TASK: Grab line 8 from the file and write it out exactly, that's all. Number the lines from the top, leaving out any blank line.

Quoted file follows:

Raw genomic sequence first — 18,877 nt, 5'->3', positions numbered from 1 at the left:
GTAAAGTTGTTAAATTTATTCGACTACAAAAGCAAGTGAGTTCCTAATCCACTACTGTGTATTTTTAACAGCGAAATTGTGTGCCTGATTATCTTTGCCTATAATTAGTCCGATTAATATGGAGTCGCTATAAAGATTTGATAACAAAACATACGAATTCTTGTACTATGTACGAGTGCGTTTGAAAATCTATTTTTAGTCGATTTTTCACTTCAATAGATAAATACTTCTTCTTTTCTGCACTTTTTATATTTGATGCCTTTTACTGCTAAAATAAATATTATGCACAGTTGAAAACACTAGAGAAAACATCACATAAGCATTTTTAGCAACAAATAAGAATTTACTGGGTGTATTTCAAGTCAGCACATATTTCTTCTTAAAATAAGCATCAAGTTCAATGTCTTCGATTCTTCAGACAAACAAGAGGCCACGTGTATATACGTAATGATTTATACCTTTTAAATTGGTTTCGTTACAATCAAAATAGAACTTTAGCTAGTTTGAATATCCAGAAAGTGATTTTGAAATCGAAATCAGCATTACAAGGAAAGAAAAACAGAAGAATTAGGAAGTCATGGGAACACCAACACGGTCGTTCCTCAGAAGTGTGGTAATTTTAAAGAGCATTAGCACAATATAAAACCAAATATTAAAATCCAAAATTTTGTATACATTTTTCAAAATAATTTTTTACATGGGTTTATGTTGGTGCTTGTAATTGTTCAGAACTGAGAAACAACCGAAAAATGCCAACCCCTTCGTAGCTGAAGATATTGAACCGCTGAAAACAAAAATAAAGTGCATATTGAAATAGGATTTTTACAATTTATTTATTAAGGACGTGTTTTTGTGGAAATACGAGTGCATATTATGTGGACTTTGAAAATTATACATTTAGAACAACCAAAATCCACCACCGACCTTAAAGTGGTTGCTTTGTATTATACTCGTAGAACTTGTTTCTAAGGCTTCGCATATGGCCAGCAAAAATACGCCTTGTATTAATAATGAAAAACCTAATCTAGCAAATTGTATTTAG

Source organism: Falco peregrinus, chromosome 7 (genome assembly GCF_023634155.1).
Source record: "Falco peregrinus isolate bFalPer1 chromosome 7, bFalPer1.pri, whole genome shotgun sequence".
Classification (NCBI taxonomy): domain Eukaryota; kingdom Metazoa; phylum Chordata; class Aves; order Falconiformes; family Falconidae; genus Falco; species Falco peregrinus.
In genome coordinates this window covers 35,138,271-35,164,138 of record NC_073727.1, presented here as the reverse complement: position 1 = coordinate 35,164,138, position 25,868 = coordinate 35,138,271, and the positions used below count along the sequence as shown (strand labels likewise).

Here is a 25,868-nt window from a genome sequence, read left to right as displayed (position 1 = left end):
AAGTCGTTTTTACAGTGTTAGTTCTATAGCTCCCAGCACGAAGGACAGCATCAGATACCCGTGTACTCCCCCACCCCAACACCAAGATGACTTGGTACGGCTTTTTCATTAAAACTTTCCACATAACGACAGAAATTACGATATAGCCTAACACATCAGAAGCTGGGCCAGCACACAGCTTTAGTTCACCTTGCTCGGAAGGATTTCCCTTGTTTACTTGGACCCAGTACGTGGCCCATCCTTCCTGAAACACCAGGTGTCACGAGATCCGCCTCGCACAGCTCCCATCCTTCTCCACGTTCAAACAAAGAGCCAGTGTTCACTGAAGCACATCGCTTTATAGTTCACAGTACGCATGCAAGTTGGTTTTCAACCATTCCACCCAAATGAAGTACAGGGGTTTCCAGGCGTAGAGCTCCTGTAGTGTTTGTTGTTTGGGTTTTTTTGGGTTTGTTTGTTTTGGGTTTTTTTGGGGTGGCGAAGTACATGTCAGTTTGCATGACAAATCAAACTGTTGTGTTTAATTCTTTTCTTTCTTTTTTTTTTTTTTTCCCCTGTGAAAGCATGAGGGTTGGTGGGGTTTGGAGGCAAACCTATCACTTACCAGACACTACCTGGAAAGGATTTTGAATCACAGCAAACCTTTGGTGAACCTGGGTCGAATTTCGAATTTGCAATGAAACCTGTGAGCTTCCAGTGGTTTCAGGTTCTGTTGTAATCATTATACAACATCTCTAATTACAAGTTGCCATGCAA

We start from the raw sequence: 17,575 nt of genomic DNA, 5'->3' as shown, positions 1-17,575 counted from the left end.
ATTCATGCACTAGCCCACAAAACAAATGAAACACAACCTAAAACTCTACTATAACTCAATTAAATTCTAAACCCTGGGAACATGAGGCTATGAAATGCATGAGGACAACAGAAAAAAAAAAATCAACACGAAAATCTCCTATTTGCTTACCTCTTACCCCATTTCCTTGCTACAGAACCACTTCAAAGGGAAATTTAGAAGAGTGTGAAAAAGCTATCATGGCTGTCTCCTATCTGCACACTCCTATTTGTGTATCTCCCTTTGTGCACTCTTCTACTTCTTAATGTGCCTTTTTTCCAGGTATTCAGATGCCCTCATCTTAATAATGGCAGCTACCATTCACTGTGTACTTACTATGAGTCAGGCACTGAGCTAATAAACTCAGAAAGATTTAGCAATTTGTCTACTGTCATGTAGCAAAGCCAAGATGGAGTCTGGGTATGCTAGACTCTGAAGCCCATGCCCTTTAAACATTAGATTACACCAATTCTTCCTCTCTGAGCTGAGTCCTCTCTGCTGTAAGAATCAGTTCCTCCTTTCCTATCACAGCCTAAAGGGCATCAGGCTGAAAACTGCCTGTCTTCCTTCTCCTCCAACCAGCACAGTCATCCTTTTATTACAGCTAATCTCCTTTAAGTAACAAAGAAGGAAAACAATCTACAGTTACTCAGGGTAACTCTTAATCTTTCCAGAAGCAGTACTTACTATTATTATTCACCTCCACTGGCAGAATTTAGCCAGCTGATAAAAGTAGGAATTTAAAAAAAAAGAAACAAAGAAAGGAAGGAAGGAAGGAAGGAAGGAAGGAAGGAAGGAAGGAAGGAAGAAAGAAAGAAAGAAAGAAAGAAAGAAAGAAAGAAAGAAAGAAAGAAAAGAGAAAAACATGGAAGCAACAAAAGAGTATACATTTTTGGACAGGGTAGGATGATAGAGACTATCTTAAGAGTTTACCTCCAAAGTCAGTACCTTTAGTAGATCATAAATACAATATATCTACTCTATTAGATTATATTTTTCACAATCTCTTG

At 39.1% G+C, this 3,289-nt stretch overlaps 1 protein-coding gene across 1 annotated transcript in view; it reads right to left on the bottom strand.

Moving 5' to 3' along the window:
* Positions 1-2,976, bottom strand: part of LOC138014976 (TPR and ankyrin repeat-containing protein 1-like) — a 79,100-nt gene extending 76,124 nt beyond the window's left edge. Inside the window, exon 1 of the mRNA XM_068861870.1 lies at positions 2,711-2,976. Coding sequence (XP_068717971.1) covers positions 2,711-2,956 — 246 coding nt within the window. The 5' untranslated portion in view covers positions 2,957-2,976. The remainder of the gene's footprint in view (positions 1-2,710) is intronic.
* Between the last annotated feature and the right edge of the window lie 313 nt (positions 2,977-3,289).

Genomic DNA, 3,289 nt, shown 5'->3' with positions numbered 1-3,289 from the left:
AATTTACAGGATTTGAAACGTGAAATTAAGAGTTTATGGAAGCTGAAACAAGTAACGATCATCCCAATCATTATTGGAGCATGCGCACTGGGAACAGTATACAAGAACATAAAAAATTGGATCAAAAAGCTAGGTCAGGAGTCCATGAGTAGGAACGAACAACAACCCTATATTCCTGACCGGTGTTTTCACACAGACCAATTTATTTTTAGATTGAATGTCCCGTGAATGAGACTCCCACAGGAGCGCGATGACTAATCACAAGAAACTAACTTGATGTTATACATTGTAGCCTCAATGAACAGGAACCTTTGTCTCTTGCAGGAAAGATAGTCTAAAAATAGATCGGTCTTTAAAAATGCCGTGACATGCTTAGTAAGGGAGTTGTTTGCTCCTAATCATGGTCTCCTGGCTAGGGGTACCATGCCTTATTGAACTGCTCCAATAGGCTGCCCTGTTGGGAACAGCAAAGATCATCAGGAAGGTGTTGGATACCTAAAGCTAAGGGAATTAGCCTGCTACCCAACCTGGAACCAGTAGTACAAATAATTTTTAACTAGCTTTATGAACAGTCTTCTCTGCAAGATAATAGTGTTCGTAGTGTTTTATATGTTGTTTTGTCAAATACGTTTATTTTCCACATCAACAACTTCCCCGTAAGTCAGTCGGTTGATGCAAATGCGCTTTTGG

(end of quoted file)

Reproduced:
AAGTCGTTTTTACAGTGTTAGTTCTATAGCTCCCAGCACGAAGGACAGCATCAGATACCCGTGTACTCCCCCACCCCAACACCAAGATGACTTGGTACGGCTTTTTCATTAAAACTTTCCACATAACGACAGAAATTACGATATAGCCTAACACATCAGAAGCTGGGCCAGCACACAGCTTTAGTTCACCTTGCTCGGAAGGATTTCCCTTGTTTACTTGGACCCAGTACGTGGCCCATCCTTCCTGAAACACCAGGTGTCACGAGATCCGCCTCGCACAGCTCCCATCCTTCTCCACGTTCAAACAAAGAGCCAGTGTTCACTGAAGCACATCGCTTTATAGTTCACAGTACGCATGCAAGTTGGTTTTCAACCATTCCACCCAAATGAAGTACAGGGGTTTCCAGGCGTAGAGCTCCTGTAGTGTTTGTTGTTTGGGTTTTTTTGGGTTTGTTTGTTTTGGGTTTTTTTGGGGTGGCGAAGTACATGTCAGTTTGCATGACAAATCAAACTGTTGTGTTTAATTCTTTTCTTTCTTTTTTTTTTTTTTTCCCCTGTGAAAGCATGAGGGTTGGTGGGGTTTGGAGGCAAACCTATCACTTACCAGACACTACCTGGAAAGGATTTTGAATCACAGCAAACCTTTGGTGAACCTGGGTCGAATTTCGAATTTGCAATGAAACCTGTGAGCTTCCAGTGGTTTCAGGTTCTGTTGTAATCATTATACAACATCTCTAATTACAAGTTGCCATGCAA